Économie et Statistique n° 386 - 2005 How residents see their neighbourhoods: between well off and cut off - Price rigidity in France: information from consumer price collections - Are wages rigid? The case of France in the late 1990s
How residents see their neighbourhoods: between well off and cut off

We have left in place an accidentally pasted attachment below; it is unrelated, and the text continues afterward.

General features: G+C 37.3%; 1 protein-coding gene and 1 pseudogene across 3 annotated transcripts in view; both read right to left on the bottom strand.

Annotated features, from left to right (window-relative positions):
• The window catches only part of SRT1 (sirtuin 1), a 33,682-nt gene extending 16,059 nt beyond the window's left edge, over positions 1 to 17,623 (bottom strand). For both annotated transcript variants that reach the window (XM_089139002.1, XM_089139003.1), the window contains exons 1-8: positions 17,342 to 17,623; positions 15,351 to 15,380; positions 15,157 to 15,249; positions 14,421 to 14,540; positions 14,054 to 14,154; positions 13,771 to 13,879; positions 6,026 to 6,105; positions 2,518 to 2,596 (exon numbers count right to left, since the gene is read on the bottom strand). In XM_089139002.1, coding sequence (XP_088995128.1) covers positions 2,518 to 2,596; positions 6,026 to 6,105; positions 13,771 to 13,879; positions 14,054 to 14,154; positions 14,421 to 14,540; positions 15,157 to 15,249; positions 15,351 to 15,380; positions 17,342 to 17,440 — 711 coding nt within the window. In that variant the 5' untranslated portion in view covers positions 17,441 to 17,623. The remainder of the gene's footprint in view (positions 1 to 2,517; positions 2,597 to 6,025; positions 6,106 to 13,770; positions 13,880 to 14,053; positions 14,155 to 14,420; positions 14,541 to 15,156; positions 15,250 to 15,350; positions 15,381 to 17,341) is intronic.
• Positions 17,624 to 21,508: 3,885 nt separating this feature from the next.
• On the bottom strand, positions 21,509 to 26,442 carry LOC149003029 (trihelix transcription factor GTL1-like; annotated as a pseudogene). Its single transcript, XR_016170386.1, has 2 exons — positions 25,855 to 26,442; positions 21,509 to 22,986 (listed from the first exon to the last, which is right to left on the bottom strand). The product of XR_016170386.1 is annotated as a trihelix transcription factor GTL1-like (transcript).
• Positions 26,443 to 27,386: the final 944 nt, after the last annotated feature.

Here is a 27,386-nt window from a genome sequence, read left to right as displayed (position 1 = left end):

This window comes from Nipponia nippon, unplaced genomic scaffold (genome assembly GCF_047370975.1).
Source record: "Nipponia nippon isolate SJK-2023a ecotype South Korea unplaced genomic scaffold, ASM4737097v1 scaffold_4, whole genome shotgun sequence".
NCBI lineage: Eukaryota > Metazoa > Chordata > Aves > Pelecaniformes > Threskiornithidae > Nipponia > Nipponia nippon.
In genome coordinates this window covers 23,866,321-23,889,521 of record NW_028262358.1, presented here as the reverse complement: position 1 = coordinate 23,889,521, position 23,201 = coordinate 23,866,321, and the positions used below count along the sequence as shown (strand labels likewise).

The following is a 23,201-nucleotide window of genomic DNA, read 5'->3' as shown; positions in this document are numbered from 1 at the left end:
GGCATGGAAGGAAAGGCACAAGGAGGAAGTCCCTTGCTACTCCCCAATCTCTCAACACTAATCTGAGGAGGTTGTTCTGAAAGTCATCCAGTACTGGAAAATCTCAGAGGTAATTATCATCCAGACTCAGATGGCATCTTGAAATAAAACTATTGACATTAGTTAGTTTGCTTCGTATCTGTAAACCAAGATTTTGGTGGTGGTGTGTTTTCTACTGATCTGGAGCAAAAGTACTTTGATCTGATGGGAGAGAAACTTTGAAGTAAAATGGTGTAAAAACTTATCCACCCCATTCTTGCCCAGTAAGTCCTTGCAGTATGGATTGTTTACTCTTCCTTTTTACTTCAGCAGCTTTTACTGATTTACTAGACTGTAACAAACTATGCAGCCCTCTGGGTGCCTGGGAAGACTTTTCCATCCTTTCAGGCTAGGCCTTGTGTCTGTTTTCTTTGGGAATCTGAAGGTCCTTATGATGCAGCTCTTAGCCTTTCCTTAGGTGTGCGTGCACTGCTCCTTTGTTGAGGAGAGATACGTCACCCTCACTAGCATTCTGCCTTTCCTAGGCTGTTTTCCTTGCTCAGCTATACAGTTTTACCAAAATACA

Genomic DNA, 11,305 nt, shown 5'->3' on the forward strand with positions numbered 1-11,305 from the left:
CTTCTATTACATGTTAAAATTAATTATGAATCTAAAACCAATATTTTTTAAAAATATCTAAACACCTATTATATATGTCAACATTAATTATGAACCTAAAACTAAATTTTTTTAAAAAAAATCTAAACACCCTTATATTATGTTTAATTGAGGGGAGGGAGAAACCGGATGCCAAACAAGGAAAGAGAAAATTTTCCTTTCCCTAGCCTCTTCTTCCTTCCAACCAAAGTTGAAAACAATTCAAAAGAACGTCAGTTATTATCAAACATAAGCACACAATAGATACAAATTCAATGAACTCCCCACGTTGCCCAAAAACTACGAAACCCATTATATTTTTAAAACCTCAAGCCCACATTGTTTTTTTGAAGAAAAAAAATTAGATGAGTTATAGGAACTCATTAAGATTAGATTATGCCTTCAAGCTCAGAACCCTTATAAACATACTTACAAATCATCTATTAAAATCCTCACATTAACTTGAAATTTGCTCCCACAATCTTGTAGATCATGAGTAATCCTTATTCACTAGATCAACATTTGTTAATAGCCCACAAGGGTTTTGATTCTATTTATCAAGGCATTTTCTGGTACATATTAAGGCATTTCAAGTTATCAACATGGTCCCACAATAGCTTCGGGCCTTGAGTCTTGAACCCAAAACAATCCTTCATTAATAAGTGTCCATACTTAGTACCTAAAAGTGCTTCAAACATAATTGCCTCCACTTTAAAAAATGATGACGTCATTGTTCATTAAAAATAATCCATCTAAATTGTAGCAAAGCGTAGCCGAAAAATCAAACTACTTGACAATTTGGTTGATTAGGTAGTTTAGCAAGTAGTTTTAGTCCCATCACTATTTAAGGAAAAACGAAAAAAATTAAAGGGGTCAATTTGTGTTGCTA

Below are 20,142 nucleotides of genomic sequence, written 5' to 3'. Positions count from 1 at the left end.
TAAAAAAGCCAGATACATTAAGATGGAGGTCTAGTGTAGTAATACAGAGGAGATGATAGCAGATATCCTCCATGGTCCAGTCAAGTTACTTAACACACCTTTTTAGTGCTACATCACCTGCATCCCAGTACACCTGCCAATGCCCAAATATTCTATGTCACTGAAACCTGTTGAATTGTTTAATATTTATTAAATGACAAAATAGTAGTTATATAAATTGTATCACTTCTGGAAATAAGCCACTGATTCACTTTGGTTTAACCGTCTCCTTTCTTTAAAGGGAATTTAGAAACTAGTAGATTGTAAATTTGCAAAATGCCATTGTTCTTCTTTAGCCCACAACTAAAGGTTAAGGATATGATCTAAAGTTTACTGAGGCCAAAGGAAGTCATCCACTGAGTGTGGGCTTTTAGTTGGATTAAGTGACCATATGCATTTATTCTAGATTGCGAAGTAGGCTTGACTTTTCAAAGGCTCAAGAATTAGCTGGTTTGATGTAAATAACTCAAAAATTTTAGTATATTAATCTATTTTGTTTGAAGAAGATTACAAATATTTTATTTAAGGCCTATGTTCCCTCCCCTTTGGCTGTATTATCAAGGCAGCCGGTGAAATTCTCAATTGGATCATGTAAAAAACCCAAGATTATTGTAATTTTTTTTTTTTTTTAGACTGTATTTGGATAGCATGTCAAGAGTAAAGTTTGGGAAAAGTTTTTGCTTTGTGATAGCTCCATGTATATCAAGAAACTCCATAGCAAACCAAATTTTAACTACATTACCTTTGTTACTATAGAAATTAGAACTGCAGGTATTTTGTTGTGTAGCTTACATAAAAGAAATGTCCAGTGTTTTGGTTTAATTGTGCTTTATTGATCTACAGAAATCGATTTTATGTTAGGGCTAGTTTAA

This paper sets out to define how the population lives based on answers to the question, «What, briefly, does your neighbourhood represent for you?» Six types of residents are found. The «well-off» are concerned with the leisure activities available in town centres. These are privileged workers living in affluent neighbourhoods. The «locals» are highly sociable and have a very close relationship with where they live without the neighbourhood's characteristics really entering into their judgement. The inhabitants who say that they are «satisfied in general» are in the majority and are not as easy to typify. The «cut-off» have problems with interpersonal contact and complain of relational and spatial isolation and a lack of activity. The «indifferent» express a lack of attachment to the neighbourhood, stay at home most of the time or live outside the neighbourhood. Lastly, the «insecure» complain about noise and feeling unsafe, and live mainly in low rental public housing in poor, urban working-class neighbourhoods. The type of dwelling, amenities and facilities, the building's surrounding qualities and the problems said to be worrying in the neighbourhood show no systematic correlation with these six different types of residents since a wide range of individual experiences and logics coexist. Moreover, for given local and socio-economic characteristics, the residents' assessments differ in other aspects that cannot all, or at least not as clearly, be interpreted in terms of social hierarchy. Nevertheless, it is definitely the lowest-income inhabitants who accumulate socioprofessional disadvantages with residential disadvantages.